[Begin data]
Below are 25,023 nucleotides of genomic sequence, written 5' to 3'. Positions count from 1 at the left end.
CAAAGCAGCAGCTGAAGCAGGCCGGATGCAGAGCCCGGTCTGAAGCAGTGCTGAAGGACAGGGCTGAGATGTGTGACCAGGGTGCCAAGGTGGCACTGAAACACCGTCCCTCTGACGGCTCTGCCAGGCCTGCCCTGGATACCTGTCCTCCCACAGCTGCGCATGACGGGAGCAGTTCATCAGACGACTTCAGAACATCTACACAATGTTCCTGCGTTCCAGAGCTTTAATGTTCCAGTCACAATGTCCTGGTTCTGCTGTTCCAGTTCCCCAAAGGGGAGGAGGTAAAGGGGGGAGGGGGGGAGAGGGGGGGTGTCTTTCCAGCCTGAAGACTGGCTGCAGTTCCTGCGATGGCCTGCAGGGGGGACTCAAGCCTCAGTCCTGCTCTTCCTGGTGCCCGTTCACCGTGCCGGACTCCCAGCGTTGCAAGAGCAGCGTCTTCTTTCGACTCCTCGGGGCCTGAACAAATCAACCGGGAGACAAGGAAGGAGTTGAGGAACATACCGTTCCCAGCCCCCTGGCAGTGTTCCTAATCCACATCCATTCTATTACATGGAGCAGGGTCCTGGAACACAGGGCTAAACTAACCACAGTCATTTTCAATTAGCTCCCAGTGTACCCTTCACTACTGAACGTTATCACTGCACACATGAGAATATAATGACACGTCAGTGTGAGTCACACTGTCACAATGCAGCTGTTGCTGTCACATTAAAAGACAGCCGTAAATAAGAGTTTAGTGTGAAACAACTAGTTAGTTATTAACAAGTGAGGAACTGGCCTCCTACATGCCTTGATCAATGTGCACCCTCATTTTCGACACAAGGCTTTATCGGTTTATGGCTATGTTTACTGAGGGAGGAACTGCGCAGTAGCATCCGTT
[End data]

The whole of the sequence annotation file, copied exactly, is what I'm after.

Below are 25,023 nucleotides of genomic sequence, written 5' to 3'. Positions count from 1 at the left end.
CAAAGCAGCAGCTGAAGCAGGCCGGATGCAGAGCCCGGTCTGAAGCAGTGCTGAAGGACAGGGCTGAGATGTGTGACCAGGGTGCCAAGGTGGCACTGAAACACCGTCCCTCTGACGGCTCTGCCAGGCCTGCCCTGGATACCTGTCCTCCCACAGCTGCGCATGACGGGAGCAGTTCATCAGACGACTTCAGAACATCTACACAATGTTCCTGCGTTCCAGAGCTTTAATGTTCCAGTCACAATGTCCTGGTTCTGCTGTTCCAGTTCCCCAAAGGGGAGGAGGTAAAGGGGGGAGGGGGGGAGAGGGGGGGTGTCTTTCCAGCCTGAAGACTGGCTGCAGTTCCTGCGATGGCCTGCAGGGGGGACTCAAGCCTCAGTCCTGCTCTTCCTGGTGCCCGTTCACCGTGCCGGACTCCCAGCGTTGCAAGAGCAGCGTCTTCTTTCGACTCCTCGGGGCCTGAACAAATCAACCGGGAGACAAGGAAGGAGTTGAGGAACATACCGTTCCCAGCCCCCTGGCAGTGTTCCTAATCCACATCCATTCTATTACATGGAGCAGGGTCCTGGAACACAGGGCTAAACTAACCACAGTCATTTTCAATTAGCTCCCAGTGTACCCTTCACTACTGAACGTTATCACTGCACACATGAGAATATAATGACACGTCAGTGTGAGTCACACTGTCACAATGCAGCTGTTGCTGTCACATTAAAAGACAGCCGTAAATAAGAGTTTAGTGTGAAACAACTAGTTAGTTATTAACAAGTGAGGAACTGGCCTCCTACATGCCTTGATCAATGTGCACCCTCATTTTCGACACAAGGCTTTATCGGTTTATGGCTATGTTTACTGAGGGAGGAACTGCGCAGTAGCATCCGTT